Name:
Carlos Santana
Birth Date:
July 20, 1947
Birth Place:
Autlan, Jalisco, Mexico
Height:
5' 9½
Nationality:
Mexican
Profession:
musician, songwriter
Education:
Mission High School, San Francisco, California (graduated in 1965)
BIOGRAPHY
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Supernatural

Background:

“Everybody gets wet when it rains, from the prostitutes to the pope. My music strives to communicate that message of unity.” Carlos Santana

Mexican-born Latin music legend Carlos Santana gives deep influence to a wide segment of listeners through the album Supernatural (1999), which presented the Grammy-winning collaborative track “Smooth” (featuring Rob Thomas of Matchbox 20) and “Maria Maria” (featuring The Product G & B). Standing proud with nine Grammy Awards, Santana then continued his collaboration with his 2002 album Shaman, the 2005 recording All That I Am, and the recent release “Cry Baby Cry” (2006).

Initially amazing both listeners and critics with the self-titled debut album in 1969, Santana and the Santana Blues Band (later famous as the Santana band) was praised for their sophomore recording Abraxas (1970), which spawned such renowned tracks as “Black Magic Woman,” “Samba Pa Ti” and “Oye Como Va.” The band, however, did not fare as well with the album Beyond Appearances (1985), Spirits Dancing in the Flesh (1990) and Milagro (1992). Aside from his work with the band, Santana also made some solo projects, including the album Blues for Salvador (1987), whose titular song won him a Grammy Award.

The recipient of a Hollywood Walk of Fame Star (1998), Carlos Santana founded the Milagro Foundation to give financial aid for educational, medical and other needs for children. He also performed in the 2002 Nobel Peace Prize concert in Oslo and some charitable concerts, like Nicaragua and San Francisco Earthquake Relief, Tijuana Orphans, Rubin “Hurricane” Carter, Rights of Indigenous Peoples, and education for Latin youth, in association with the Hispanic Media & Education Group. For his musical and social efforts, the musician has been given numerous awards, from the local San Francisco governance up to the Golden Gate Chapter of the National Society of Fund Raising Executives. As for his married life, the artist is the husband of Deborah King, with whom he has three children.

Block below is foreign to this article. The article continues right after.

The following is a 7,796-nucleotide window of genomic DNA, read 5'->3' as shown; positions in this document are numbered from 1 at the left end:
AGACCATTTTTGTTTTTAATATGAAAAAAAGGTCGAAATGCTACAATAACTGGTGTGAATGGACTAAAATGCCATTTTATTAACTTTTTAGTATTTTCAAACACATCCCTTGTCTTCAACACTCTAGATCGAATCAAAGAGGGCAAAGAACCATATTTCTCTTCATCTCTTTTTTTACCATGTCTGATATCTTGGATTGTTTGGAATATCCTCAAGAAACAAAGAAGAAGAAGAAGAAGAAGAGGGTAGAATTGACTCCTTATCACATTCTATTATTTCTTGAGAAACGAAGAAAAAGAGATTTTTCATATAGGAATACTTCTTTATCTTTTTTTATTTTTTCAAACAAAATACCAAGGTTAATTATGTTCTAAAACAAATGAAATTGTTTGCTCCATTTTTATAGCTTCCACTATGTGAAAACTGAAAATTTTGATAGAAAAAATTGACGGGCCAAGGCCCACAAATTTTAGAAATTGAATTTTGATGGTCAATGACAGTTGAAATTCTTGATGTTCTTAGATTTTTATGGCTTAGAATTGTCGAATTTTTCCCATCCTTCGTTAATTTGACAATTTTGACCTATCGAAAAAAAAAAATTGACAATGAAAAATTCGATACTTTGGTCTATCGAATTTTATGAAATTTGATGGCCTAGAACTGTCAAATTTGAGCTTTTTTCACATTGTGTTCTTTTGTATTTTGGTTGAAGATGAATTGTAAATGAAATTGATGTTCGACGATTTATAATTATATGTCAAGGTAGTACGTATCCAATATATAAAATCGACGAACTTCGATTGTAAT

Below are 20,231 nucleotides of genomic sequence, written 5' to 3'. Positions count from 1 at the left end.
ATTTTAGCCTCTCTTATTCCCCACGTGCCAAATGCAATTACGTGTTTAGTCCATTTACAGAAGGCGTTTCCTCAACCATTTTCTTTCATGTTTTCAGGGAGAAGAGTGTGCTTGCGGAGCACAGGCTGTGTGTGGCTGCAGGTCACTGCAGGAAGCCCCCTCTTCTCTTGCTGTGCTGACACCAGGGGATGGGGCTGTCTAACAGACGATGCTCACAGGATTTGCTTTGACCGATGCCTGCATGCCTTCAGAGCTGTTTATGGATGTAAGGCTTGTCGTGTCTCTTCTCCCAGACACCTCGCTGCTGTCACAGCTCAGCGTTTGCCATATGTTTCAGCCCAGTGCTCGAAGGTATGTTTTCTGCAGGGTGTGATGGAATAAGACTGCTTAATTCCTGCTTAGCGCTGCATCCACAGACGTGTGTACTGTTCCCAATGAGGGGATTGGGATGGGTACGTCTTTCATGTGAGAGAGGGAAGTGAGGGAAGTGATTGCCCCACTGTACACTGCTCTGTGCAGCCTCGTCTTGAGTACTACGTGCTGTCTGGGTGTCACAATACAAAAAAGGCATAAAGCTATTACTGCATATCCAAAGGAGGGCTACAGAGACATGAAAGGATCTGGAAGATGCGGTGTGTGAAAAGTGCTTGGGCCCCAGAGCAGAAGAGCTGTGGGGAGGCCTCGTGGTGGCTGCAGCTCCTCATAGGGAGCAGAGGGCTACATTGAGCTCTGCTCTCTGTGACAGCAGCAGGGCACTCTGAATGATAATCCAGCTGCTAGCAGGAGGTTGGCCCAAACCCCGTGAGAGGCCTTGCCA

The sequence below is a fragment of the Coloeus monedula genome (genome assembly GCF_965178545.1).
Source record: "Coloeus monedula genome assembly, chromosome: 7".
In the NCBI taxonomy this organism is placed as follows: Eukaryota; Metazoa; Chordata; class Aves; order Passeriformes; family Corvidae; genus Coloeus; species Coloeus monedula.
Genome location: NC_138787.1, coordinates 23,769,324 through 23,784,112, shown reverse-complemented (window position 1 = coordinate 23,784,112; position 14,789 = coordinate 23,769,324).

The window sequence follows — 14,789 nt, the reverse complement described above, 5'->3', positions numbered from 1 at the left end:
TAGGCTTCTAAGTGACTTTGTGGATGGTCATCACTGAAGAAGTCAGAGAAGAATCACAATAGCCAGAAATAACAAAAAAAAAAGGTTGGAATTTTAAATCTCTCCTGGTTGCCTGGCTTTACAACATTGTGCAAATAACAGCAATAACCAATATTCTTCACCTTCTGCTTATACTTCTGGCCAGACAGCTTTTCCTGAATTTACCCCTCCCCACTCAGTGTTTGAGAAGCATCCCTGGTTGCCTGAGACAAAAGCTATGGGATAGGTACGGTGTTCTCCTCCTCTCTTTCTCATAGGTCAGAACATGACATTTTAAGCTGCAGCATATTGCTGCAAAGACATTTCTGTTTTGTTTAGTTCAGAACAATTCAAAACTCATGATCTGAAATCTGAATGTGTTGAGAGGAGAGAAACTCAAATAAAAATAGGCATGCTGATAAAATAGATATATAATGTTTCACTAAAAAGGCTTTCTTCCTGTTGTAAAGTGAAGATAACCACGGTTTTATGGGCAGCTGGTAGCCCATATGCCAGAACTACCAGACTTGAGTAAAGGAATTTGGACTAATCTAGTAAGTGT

Mariachi Training

Childhood and Family:

Carlos Augusto Alves Santana, later famous as Carlos Santana, was born on July 20, 1947 in the Mexican village of Autlan de Navarro. His father, mariachi violinist José Santana, was his first tutor in music. He and his family once moved to Tijuana before finally settling down in the United States, in San Francisco.

At age five, Carlos began playing violin, and then switched to guitar three years afterwards. He later played in clubs and bars with his father’s mariachi orchestra while in Tijuana. While in San Francisco, he attended the Mission High School and briefly worked as a dishwasher. Having a deep passion in music, he decided to form the Santana Blues Band.

In 1972, Carlos met Deborah King, the daughter of the late blues singer and guitarist Saunders King. Carlos and Deborah got married the following year, and now they have three children: Salvador, Stella and Angelica.


Abraxas

Career:

Greatly influenced by such rock, blues and jazz musicians as Muddy Waters and The Paul Butterfield Blues Band, Carlos Santana made a rock band in 1966 named the Santana Blues Band, which later was abbreviated into the Santana band. In the course of their music journey, Carlos Santana changed his band’s personnel quite often.

Santana and his band debuted at the Fillmore West theater in San Francisco on June 16, 1968. The same year, Santana became a guest guitarist for artists Mike Bloomfield and Al Kooper in their live performance at the Fillmore West, and recorded it in the album The Live Adventures of Mike Bloomfield and Al Kooper (1968).

Santana, who soon was signed to Columbia Records, performed at the Woodstock Music and Art Festival with the band and surprised many with their remarkable 11-minute instrumental “Soul Sacrifice.” As a result, the band’s debut album Santana (1969) received enthusiastic response, earning double platinum certification and reaching No.4 on the US Album charts. Its lead single, “Evil Ways” became a triple platinum Top 10 single that perched on the Billboard chart for over two years.